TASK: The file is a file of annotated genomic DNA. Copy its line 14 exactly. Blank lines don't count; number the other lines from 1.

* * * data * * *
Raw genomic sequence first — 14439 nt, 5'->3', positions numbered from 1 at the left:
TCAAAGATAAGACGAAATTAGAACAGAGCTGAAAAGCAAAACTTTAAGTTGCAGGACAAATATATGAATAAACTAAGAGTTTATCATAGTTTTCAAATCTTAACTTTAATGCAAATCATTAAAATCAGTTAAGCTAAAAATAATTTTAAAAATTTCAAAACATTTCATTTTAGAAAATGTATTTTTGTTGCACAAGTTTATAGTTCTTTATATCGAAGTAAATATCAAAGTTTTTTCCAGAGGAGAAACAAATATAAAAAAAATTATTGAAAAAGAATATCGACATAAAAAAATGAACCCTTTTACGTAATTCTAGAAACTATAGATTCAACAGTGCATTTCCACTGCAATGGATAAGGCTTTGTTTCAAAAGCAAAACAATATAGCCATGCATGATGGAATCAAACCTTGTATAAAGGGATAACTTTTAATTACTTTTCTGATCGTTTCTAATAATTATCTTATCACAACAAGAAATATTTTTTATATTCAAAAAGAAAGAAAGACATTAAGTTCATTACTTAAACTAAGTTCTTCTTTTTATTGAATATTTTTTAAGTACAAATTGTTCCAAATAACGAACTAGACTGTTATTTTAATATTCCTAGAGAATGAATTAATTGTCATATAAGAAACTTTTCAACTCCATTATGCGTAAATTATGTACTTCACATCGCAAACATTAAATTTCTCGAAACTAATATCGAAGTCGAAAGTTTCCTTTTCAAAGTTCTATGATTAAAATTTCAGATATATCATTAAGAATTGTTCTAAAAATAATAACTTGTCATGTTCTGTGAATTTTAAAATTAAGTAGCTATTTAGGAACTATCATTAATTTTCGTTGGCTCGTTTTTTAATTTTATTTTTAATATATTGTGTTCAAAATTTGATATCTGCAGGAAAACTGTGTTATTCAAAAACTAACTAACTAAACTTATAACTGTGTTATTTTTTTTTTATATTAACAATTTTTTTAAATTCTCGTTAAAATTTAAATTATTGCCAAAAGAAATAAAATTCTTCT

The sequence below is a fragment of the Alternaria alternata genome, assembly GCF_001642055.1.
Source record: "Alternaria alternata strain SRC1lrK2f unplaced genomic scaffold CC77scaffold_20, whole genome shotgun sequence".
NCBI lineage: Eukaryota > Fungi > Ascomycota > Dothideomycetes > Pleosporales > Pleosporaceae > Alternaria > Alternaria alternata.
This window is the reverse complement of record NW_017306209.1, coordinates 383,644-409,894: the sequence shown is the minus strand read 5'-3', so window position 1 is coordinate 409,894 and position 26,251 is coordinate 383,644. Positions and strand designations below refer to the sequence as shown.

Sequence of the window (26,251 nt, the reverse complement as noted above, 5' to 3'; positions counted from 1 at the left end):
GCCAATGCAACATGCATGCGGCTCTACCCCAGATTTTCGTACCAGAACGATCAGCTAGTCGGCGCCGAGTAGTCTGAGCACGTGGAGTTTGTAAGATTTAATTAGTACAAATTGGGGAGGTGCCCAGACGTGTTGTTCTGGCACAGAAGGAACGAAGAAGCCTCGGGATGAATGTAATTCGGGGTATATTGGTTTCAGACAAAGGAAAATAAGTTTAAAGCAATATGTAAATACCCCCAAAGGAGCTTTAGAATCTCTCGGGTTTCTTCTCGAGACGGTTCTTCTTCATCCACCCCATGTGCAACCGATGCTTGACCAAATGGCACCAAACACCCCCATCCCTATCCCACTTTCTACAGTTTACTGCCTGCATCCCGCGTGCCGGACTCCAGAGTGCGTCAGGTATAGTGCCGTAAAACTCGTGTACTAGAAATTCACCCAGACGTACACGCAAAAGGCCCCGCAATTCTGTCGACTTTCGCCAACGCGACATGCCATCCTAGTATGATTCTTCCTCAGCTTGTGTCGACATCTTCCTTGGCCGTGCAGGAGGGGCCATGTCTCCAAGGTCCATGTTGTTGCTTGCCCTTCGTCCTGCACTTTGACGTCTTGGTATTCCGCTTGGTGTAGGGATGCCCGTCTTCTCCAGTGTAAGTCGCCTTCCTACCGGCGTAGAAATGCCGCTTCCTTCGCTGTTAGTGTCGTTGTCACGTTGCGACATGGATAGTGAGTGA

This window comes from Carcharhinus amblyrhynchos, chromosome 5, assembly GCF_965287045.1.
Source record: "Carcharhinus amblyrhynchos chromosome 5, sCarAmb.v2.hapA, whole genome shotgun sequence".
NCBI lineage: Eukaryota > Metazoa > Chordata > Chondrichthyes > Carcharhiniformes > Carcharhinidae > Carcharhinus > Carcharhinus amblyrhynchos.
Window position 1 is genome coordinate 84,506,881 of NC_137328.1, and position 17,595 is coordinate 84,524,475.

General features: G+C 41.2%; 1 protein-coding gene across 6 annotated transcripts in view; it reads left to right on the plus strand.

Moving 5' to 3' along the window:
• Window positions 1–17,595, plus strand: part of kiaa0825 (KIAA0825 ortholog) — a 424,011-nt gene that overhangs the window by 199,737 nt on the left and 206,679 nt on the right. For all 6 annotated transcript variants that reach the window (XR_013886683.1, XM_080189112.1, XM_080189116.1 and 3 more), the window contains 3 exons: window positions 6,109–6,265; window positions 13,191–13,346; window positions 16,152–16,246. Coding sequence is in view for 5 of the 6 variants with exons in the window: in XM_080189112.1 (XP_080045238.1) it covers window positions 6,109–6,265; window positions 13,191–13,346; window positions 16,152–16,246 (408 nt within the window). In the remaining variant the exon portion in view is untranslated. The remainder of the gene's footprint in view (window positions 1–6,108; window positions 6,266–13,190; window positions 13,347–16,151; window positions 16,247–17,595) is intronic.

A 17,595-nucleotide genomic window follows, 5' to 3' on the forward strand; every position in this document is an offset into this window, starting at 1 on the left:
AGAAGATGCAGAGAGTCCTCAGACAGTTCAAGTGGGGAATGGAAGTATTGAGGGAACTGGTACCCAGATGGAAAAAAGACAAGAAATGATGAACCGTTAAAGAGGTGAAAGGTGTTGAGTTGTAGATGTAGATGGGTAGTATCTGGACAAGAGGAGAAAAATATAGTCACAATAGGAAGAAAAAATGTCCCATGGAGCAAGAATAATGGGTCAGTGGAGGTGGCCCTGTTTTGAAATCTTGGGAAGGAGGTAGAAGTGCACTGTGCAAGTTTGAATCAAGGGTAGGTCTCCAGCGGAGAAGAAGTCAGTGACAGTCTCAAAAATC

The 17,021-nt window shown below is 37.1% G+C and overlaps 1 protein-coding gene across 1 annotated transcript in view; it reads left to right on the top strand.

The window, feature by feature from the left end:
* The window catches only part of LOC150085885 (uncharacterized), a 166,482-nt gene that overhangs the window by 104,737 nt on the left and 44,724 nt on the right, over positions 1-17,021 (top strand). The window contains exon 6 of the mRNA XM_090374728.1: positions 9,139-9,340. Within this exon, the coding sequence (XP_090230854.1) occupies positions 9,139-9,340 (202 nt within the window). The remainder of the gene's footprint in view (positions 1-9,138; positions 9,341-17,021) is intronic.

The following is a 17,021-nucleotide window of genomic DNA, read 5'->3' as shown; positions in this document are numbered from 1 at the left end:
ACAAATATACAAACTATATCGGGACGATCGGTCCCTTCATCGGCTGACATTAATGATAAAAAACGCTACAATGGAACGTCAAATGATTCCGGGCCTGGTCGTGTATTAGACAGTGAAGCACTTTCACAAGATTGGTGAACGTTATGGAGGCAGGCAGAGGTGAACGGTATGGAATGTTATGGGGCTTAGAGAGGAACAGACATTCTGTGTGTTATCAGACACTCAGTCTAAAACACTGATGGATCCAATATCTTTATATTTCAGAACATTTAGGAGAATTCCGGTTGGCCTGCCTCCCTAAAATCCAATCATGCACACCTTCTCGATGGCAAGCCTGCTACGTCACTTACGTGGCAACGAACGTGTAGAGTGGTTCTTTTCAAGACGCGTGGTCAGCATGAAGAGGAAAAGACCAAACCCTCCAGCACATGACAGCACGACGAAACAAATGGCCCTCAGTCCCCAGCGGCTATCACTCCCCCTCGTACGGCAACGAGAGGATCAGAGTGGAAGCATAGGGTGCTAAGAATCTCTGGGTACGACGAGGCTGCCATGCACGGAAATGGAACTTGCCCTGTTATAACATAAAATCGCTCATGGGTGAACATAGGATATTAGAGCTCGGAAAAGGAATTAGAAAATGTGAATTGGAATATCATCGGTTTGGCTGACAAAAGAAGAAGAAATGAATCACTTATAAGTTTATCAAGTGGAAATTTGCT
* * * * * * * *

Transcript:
Moving 5' to 3' along the window: